Most dog owners may panic when their dog starts exhibiting symptoms of homesickness. It is, however, no cause for alarm as homesickness is a manageable condition. A disruption in routine is undoubtedly going to cause some stress on most dogs. How you handle it, however, will determine how soon your dog gets used to the new surroundings. Make sure to get a good dog sitter that your pooch likes whenever you travel. If you are traveling with your dog, make sure to get spacious accommodation so that your dog can have enough room to move around.


FAQs about Homesickness in Dogs:

Q1: What are the symptoms of a dog being homesick?

A1: The symptoms of a homesick dog can include not eating, whining a lot, reluctance to play with toys or go outside, and unwillingness to relieve themselves.

Q2: Why won’t my dog eat when homesick?

A2: Homesickness can cause anxiety and depression in dogs, which may result in a loss of appetite. Dogs often need reassurance or familiarity with their surroundings before they feel comfortable enough to eat.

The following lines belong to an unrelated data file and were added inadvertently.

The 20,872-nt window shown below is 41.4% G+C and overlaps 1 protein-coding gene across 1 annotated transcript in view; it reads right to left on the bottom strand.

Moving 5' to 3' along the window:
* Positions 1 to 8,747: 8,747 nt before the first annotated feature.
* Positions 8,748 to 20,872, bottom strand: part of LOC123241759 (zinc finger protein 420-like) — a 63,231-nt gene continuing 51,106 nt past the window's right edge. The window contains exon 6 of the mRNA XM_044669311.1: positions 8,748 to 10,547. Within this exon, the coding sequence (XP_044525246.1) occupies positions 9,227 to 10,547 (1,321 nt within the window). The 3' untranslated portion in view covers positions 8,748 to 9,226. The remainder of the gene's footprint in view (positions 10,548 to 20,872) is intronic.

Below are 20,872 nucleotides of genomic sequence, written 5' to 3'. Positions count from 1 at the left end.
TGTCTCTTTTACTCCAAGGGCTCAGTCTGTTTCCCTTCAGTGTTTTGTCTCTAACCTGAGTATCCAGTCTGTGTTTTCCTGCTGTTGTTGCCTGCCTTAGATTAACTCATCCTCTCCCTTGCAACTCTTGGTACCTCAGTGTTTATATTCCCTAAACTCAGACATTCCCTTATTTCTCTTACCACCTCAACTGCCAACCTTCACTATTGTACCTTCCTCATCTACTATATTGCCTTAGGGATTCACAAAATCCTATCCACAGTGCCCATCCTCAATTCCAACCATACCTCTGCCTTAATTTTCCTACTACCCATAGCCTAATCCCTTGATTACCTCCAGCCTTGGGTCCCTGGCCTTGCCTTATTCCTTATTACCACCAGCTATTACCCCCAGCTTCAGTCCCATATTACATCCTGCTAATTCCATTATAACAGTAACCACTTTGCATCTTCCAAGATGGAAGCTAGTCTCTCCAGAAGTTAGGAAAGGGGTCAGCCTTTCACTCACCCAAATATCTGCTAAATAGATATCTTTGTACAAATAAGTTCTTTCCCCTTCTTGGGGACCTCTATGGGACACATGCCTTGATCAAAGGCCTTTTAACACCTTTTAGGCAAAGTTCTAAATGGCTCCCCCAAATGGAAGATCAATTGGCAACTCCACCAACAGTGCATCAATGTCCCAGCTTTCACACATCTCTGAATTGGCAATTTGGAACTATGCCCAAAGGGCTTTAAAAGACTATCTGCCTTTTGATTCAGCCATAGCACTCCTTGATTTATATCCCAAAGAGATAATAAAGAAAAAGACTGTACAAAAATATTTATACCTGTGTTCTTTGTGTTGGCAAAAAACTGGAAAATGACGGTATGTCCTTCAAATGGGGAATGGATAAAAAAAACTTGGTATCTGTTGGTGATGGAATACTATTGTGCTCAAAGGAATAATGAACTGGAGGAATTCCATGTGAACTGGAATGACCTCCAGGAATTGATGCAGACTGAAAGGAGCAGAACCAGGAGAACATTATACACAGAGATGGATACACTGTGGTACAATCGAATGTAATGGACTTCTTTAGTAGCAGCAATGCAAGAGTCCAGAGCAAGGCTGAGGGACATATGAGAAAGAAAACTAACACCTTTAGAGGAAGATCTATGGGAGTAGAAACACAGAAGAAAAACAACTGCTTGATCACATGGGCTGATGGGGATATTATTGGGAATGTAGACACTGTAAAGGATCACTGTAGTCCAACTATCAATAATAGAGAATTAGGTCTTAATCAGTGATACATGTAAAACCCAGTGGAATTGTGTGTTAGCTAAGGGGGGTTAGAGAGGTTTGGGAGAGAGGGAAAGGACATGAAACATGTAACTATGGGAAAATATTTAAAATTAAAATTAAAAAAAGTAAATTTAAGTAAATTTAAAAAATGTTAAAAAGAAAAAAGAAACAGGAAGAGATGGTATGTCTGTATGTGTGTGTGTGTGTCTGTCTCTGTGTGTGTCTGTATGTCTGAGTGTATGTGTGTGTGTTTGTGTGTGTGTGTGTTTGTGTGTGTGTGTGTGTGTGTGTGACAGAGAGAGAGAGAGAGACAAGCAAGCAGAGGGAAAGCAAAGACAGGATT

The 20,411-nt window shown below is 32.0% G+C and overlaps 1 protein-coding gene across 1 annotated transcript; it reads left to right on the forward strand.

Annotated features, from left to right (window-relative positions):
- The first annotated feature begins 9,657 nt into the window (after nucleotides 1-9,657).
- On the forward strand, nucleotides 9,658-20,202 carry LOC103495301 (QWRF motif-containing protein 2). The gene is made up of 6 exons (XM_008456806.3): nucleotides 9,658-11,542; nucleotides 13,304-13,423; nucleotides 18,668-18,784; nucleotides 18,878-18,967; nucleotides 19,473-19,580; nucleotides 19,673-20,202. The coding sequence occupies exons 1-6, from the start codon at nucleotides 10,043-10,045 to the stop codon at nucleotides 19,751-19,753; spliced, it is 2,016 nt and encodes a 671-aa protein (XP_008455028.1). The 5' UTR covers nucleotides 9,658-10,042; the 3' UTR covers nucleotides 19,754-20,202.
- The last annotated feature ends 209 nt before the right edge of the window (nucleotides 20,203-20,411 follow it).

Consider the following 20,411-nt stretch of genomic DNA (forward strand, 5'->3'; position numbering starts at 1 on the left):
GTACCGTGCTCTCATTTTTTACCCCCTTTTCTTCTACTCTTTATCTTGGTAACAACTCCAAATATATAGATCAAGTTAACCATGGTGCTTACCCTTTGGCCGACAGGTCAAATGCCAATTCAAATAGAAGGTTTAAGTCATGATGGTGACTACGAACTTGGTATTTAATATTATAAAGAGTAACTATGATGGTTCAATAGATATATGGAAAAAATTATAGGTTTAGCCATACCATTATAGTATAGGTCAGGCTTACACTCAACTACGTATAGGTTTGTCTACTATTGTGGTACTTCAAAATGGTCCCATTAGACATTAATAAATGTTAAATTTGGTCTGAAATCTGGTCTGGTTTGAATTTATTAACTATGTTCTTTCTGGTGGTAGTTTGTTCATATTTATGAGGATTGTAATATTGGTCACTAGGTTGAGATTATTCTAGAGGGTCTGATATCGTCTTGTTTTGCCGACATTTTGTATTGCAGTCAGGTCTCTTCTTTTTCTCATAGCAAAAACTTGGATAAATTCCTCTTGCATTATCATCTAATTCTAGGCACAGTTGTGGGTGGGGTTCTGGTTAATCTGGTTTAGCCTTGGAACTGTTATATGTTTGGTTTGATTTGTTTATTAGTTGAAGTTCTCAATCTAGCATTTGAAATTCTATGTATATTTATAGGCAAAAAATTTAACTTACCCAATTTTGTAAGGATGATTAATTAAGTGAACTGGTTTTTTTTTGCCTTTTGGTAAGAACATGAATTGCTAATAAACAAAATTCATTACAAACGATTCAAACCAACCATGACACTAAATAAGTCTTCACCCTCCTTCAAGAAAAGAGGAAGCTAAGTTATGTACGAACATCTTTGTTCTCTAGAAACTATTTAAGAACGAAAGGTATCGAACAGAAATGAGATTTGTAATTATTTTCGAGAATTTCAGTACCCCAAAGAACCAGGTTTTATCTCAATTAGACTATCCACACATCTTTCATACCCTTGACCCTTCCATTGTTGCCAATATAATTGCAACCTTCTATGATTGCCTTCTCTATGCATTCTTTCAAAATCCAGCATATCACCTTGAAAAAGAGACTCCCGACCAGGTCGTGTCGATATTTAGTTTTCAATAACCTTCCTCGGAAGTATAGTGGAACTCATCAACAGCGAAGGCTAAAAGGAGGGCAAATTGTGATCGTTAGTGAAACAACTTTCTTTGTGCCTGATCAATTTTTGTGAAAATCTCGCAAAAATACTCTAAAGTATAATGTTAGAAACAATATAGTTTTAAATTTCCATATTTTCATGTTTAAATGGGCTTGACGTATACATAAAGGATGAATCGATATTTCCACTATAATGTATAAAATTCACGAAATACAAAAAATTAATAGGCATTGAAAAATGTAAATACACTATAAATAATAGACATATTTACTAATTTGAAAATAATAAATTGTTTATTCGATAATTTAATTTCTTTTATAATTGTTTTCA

Q3: Why does a homesick dog whine a lot?

A3: Whining is a way for dogs to communicate their mental and physical state. When dogs are homesick, they may whine while in a submissive position, indicating their distress. It’s important to wait for the dog to calm down before responding to their whining.

Q4: Why won’t my homesick dog play with toys or go outside?

A4: Homesickness can dampen a dog’s enthusiasm for playing and exploring. Dogs may exhibit unusual behavior and prefer to cuddle up or whine instead of engaging in their usual activities.

Q5: Why is my homesick dog unwilling to relieve themselves?

A5: Dogs are creatures of routine, including their bathroom habits. When placed in an unfamiliar environment, a homesick dog may be confused about where to relieve themselves. This confusion can lead to a reluctance to use the designated areas for elimination.

Q6: Can dogs get depressed when they are homesick?

A6: Dogs can experience depression and separation anxiety when separated from their pack or taken out of their familiar territory. Homesickness in dogs is often a manifestation of their emotional distress.

Q7: How can I help my homesick dog cope?

A7: To help your homesick dog, provide familiar items such as their favorite toys and a blanket that smells like you. If you’re leaving your dog with a sitter, these items can offer comfort. When traveling, distractions like playing games, going for walks, or visiting a dog park can help alleviate homesickness.

Q8: How long does homesickness in dogs typically last?

A8: With proper care and attention, homesickness in dogs can often resolve within a few days. Dogs are adaptable animals, and they can adjust to new surroundings relatively quickly when given the right support.